by Pascal Jacob
The capturing, taming and training of wild animals is a human activity from time immemorial. These practices have survived through the ages and in the 19th century the development of trade in exotic animals gave the circus the opportunity to modify the content and structure of its activities by including wild animals, elephants, monkeys and trained sea lions.
The first stage of this integration will consist in staging pantomimes whose argument is intended to favour the appearance of tigers, lions or panthers at a strategic moment of the action. They are mostly wild animals from fairground menageries, the first travelling exhibition spaces for creatures that fascinate the public. To continue to arouse the curiosity of the crowds, male and female tamers will quickly boldly dare and challenge each other which leads to an increasingly complex and intricate presentation of their animals.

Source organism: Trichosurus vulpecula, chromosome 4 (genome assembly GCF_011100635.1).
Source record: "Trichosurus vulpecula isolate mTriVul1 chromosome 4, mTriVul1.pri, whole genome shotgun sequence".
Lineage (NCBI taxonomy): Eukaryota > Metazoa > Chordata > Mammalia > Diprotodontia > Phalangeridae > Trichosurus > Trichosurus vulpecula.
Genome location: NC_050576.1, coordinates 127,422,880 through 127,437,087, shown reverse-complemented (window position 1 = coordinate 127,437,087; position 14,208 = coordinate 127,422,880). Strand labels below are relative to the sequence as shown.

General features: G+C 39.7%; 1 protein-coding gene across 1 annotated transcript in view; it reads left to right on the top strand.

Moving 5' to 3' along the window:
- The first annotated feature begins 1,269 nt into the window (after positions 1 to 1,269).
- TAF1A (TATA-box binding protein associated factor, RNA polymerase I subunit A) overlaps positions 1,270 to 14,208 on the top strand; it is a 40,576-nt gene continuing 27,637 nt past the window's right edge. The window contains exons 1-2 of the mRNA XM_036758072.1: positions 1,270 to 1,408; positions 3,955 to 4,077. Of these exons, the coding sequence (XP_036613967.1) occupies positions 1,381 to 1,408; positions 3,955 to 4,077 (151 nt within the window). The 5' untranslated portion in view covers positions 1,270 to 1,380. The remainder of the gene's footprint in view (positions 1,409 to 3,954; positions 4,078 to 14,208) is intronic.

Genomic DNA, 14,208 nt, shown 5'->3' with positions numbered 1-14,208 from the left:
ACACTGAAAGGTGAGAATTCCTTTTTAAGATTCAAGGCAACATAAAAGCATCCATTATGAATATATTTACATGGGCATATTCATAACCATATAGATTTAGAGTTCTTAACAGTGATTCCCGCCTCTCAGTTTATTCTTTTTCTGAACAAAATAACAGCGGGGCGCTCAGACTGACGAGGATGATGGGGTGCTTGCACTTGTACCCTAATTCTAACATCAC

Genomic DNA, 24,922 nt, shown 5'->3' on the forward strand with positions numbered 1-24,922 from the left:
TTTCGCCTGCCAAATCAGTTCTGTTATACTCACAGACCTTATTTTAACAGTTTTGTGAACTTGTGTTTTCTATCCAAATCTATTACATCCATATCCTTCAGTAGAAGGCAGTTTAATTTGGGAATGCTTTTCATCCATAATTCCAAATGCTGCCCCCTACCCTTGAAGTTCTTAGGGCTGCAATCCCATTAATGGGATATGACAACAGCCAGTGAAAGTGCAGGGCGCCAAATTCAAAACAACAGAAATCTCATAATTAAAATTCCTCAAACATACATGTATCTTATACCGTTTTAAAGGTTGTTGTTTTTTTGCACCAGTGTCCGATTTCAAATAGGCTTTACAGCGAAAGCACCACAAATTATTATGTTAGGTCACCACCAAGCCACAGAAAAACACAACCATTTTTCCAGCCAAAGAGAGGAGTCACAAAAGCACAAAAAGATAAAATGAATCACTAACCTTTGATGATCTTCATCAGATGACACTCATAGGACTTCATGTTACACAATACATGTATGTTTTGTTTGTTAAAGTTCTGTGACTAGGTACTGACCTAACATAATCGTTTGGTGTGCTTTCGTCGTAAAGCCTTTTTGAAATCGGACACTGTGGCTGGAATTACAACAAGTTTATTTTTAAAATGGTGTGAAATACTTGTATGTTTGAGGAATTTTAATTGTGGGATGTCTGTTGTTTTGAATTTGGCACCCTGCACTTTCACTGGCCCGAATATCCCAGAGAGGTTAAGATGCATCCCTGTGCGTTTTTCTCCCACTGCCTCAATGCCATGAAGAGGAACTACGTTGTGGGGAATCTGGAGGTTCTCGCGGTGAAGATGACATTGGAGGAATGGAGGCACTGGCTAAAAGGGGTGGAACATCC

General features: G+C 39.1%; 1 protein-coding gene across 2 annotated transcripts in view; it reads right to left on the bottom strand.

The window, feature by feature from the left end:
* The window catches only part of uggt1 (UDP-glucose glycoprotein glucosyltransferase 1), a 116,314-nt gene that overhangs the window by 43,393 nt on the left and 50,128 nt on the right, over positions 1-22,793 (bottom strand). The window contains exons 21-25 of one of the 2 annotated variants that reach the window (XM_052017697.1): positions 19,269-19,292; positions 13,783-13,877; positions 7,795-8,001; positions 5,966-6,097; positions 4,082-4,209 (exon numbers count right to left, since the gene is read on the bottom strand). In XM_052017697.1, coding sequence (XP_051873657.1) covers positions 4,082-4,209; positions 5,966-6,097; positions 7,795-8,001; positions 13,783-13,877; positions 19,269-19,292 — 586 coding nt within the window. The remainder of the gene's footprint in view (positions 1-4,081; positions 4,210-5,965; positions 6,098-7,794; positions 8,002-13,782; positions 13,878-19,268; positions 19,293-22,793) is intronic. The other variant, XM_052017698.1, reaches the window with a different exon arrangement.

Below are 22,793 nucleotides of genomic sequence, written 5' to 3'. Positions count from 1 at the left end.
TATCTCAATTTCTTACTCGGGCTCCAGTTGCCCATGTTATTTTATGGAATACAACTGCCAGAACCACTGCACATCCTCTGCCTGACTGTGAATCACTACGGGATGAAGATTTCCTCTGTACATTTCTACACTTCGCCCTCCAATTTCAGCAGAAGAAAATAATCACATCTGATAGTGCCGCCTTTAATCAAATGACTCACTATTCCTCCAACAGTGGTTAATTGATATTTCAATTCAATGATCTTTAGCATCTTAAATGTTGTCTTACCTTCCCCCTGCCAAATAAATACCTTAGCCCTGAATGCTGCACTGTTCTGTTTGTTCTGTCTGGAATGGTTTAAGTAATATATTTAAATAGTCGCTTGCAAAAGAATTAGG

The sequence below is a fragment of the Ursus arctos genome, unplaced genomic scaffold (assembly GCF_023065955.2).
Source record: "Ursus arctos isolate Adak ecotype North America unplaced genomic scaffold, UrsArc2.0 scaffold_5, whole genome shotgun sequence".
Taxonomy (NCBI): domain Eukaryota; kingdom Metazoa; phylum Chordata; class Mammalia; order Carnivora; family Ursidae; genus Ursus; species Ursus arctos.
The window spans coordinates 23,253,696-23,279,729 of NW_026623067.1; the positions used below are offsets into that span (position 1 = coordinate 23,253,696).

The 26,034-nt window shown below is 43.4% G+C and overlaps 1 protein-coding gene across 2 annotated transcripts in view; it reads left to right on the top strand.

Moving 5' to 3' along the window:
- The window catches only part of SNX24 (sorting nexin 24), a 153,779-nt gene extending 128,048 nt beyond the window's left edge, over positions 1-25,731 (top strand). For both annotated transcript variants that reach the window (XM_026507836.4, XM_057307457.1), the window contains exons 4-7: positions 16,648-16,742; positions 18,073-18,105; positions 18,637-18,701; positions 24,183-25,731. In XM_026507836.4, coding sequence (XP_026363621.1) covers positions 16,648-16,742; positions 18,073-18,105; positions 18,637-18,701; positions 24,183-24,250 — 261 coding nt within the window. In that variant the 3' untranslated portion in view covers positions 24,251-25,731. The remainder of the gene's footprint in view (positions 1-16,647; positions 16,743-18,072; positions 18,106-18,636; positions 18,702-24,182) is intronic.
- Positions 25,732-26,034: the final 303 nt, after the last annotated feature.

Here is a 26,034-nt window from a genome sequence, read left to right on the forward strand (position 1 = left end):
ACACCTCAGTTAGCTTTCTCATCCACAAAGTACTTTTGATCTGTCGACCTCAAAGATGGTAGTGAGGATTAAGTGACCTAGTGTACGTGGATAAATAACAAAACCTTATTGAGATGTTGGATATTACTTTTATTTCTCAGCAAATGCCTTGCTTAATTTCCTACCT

It was Carl Hagenbeck, a German fisherman who became an animal trader, who imposed Hamburg between 1880 and 1960 as the hub of world dressage. As a supplier of menageries, zoological gardens and circuses, the company also contributes to the development of modern dressage by inventing, in particular, the central cage. But the Hagenbeck particularly value new dressage protocols and they found a school in their Stellingen park.
Sometimes regarded as education, dressage proceeds in stages to shape a singular relationship between man and animal. If the big wildcats are the top of a pyramid of possibilities, they are quickly joined by almost all the mammal species, many birds and several reptiles. Germany remains the homeland to understand the importance of discipline on a European scale, but Russia and America are not left out to produce several generations of trainers with vocations encouraged by the taste of the public.
Today, while many countries are legislating to limit or ban animal shows, immersion and taming are taking on a new dimension with the therapeutic training developed in large zoological parks.